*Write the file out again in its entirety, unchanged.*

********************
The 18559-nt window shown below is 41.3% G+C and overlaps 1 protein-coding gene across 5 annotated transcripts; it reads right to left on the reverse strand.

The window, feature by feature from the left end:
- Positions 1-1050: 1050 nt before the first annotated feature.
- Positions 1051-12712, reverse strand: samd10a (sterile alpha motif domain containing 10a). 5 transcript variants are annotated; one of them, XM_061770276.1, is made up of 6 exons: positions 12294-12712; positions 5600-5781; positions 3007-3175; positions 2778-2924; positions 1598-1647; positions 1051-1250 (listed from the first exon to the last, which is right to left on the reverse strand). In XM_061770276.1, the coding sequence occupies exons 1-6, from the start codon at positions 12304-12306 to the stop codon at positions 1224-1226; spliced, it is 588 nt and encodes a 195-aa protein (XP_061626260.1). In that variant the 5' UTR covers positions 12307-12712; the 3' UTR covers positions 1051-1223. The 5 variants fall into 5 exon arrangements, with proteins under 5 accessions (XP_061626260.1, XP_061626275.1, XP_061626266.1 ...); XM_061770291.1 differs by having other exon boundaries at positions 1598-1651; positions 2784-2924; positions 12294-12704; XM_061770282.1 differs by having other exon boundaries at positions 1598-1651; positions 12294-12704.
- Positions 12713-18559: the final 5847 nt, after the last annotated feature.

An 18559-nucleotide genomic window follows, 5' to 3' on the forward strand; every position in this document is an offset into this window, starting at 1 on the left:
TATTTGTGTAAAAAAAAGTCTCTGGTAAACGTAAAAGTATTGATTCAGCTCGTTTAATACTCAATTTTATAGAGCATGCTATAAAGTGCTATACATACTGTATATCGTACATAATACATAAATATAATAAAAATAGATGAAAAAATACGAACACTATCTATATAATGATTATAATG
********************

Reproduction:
The 18559-nt window shown below is 41.3% G+C and overlaps 1 protein-coding gene across 5 annotated transcripts; it reads right to left on the reverse strand.

The window, feature by feature from the left end:
- Positions 1-1050: 1050 nt before the first annotated feature.
- Positions 1051-12712, reverse strand: samd10a (sterile alpha motif domain containing 10a). 5 transcript variants are annotated; one of them, XM_061770276.1, is made up of 6 exons: positions 12294-12712; positions 5600-5781; positions 3007-3175; positions 2778-2924; positions 1598-1647; positions 1051-1250 (listed from the first exon to the last, which is right to left on the reverse strand). In XM_061770276.1, the coding sequence occupies exons 1-6, from the start codon at positions 12304-12306 to the stop codon at positions 1224-1226; spliced, it is 588 nt and encodes a 195-aa protein (XP_061626260.1). In that variant the 5' UTR covers positions 12307-12712; the 3' UTR covers positions 1051-1223. The 5 variants fall into 5 exon arrangements, with proteins under 5 accessions (XP_061626260.1, XP_061626275.1, XP_061626266.1 ...); XM_061770291.1 differs by having other exon boundaries at positions 1598-1651; positions 2784-2924; positions 12294-12704; XM_061770282.1 differs by having other exon boundaries at positions 1598-1651; positions 12294-12704.
- Positions 12713-18559: the final 5847 nt, after the last annotated feature.

An 18559-nucleotide genomic window follows, 5' to 3' on the forward strand; every position in this document is an offset into this window, starting at 1 on the left:
TATTTGTGTAAAAAAAAGTCTCTGGTAAACGTAAAAGTATTGATTCAGCTCGTTTAATACTCAATTTTATAGAGCATGCTATAAAGTGCTATACATACTGTATATCGTACATAATACATAAATATAATAAAAATAGATGAAAAAATACGAACACTATCTATATAATGATTATAATG